5 ways engineers are helping to reduce climate change
Greenhouse gas emissions are around 50% higher than they should be. We are living in a world tarnished by global warming. End of the world films no longer seem like far-off, natty escapism but instead are a very real concern.
In the 1970s meteorologist, Jonathan Shanklin, suspected that the planet’s Ozone layer was deteriorating. By the mid-1980s, that suspicion was confirmed after it was recorded that the Ozone layer over Antarctica’s Halley Bay has lost one third of its thickness when compared to previous decades.
Shanklin and his team realised there was a connection between the depleting Ozone layer and the man-made compound chlorofluorocarbons (CFCs), which is used in things such as aerosols and cooling devices.
The discovery put the world on alert, and combative actions began to take place to set the planet on a new path.
Now, according to a UN report, the Ozone layer is recovering and on track to help avoid global warming by 0.5oC. This recovery is expected to happen over the next four decades, which is a happy boon for positive climate change.
However, Dr David Whitehouse, Science Editor at Net Zero Watch is somewhat less optimistic, citing that the ozone naturally gets thinner and thicker at certain times of the year. He comments that data from the past three years shows that the Ozone, which usually starts opening in late September and ends in November is instead closing at the end of December.
This behavioural difference isn’t suggestive that the planet isn’t recovering, but it invites debate about the timeframe, and, suggests Whitehouse, that “no one is quite sure what is happening” when it comes to understanding why the behaviour is changing.
One thing that can be agreed on, however, is that engineers are continually striving to make the planet a greener place to be.
And, to celebrate engineers making a positive change everywhere, Electronic Specifier takes a look back over 5 of the top innovations aiding in the reduction of greenhouse gas emissions and putting the planet back on track.
From wind power to sugar rush – recycling comes full circle
What do wind turbine blades, gummy bears, plexiglass, and nappies all have in common?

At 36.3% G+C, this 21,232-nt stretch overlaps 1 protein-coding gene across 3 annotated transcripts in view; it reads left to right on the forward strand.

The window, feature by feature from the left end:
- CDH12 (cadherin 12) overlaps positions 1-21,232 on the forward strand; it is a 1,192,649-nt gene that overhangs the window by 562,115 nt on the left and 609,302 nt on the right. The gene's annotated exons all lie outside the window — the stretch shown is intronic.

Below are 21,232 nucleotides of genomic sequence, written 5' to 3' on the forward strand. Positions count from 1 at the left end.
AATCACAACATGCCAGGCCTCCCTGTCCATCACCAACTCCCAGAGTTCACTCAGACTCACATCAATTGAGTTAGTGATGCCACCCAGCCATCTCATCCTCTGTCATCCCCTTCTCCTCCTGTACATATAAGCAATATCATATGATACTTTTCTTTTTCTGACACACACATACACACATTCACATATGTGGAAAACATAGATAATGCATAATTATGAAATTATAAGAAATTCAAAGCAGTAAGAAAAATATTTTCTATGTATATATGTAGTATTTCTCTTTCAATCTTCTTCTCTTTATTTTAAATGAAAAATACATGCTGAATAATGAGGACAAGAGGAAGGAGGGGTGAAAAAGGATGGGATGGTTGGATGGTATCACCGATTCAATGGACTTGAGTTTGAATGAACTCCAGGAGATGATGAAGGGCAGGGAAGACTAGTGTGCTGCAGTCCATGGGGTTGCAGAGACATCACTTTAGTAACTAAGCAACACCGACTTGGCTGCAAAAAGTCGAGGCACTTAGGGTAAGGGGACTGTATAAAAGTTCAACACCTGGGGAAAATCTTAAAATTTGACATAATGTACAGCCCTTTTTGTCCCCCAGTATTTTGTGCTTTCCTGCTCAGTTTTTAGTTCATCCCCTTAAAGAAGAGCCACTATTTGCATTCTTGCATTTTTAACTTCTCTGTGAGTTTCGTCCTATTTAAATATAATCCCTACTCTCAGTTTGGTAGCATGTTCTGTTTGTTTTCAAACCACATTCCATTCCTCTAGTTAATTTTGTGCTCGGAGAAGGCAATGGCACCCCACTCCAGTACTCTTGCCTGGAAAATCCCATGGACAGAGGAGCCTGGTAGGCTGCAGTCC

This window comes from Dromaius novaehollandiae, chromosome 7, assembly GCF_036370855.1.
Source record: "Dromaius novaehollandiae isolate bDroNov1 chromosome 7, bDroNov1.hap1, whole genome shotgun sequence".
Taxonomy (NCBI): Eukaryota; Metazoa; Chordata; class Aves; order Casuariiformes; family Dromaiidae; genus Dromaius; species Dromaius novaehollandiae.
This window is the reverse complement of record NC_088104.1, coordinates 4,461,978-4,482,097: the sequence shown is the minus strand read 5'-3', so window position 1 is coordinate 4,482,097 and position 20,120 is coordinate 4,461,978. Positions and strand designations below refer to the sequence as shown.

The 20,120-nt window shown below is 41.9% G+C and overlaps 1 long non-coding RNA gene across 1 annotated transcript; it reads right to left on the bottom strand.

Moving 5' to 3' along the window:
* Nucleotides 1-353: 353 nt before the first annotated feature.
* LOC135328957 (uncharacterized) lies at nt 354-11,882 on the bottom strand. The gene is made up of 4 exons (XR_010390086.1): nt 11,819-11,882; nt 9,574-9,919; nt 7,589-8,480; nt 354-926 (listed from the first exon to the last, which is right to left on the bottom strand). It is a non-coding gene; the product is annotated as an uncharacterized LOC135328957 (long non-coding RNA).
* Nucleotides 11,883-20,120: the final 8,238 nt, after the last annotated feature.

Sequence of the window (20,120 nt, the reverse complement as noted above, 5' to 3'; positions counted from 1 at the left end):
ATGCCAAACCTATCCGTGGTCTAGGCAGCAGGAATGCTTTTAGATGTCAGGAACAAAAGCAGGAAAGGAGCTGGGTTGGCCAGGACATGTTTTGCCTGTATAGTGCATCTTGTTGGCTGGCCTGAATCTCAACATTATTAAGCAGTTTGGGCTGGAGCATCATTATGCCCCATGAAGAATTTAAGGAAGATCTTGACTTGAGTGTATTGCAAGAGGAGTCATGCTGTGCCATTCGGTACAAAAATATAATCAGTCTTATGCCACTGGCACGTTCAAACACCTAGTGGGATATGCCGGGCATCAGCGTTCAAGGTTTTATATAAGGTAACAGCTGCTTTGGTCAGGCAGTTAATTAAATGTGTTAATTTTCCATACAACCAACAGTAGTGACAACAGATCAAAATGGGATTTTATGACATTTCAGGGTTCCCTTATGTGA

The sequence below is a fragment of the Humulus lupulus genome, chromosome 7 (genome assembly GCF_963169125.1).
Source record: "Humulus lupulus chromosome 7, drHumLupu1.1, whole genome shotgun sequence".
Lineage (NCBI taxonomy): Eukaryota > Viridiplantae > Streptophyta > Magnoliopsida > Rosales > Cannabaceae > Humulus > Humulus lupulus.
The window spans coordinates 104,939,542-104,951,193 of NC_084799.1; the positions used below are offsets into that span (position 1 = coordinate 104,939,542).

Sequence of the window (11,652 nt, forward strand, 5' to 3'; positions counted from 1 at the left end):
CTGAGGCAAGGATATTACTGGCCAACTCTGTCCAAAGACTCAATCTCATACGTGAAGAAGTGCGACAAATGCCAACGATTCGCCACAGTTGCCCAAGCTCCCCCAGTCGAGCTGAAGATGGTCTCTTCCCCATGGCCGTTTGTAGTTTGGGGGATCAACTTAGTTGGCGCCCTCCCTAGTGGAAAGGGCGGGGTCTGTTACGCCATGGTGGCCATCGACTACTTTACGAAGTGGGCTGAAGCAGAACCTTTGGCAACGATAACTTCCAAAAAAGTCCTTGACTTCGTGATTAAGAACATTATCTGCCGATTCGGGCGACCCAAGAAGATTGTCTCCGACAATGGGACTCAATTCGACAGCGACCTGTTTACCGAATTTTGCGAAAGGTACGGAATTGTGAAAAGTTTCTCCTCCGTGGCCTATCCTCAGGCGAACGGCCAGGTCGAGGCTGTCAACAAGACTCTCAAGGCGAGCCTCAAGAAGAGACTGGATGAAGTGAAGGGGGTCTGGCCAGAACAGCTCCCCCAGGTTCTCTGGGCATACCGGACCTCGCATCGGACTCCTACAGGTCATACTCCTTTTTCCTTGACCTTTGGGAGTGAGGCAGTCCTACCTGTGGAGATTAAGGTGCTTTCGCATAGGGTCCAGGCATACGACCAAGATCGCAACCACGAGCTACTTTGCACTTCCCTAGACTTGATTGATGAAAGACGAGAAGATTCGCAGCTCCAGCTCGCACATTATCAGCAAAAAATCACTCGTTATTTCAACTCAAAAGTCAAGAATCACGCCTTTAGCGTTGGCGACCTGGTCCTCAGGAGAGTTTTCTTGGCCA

They all share carbon, and they have all derived from the same wind turbine blade – putting a whole new spin on the circular economy.
Dr John Dorgan, Professor of Chemical Engineering and Materials Science at Michigan State University, led a research team who began their journey of looking at the recyclability of wind turbines, by starting with the end of their life in mind. (read more.)
Plastic carbon reduction for new vehicles by digitising sustainable compounds
Hexagon’s Manufacturing Intelligence division and Sumika Polymer Compounds Europe (SPC Europe), a manufacturer of thermoplastic compounds, have partnered to digitise the performance of new sustainable automotive-grade polypropylene (PP) compounds, enabling engineers to design components that are more recyclable and offer a lower carbon footprint for future vehicles.
Sumika Polymer Compounds’ short glass-fibre polypropylene (GF-PP) THERMOFIL HP and recycled polypropylene (GF-rPP) THERMOFIL CIRCLE materials benefit from sustainable manufacturing and recycling processes and offer carmakers performance equivalent to incumbent engineering plastics, but with an up to 60% lower carbon footprint. (read more.)
National rail tickets go green
Paragon ID has revolutionised the rail ticket production process to reduce the environmental impact by 87%.
The familiar orange rail ticket was previously manufactured using a solvent-based system to produce the magnetic strip on the reverse of the ticket, which holds passenger journey data and is read by entry and exit barriers. In partnership with the Rail Delivery Group (RDG), a two-year-long project involved a £230k investment to change the solvent-based production system to a water-based one.
During the project, a total of 11,000 tickets were tested for durability and compatibility with the rail network. This was carried out using the testing facilities at RDG and in conjunction with various ticket machine manufacturers and operators such as Fast Rail Tickets, Flowbird, LNER and Hull Trains. (read more.)
Turning abandoned mines into batteries
A novel technique called Underground Gravity Energy Storage turns decommissioned mines into long-term energy storage solutions, thereby supporting the sustainable energy transition.
Renewable energy sources are central to the energy transition toward a more sustainable future. However, as sources like sunshine and wind are inherently variable and inconsistent, finding ways to store energy in an accessible and efficient way is crucial. While there are many effective solutions for daily energy storage, the most common being batteries, a cost-effective long-term solution is still lacking. (read more.)
Finnish startup to answer the energy crisis with second-life Tesla batteries
Cactos turns second-life EV batteries into smart energy storage units that are connected to its proprietary cloud-based control software.
The units can optimise energy consumption, provide uninterrupted power, hedge against market volatility, and provide demand response to the grid.
Cactos has raised a total of €2.5M in equity and debt led by Superhero Capital, with participation from Cactos’s founders. The funding will fund the company's growth, including increased energy storage unit production, production facility expansion, and international projects, as Cactos answers unprecedented demand for its products with Europe facing its biggest energy crisis in decades. (read more.)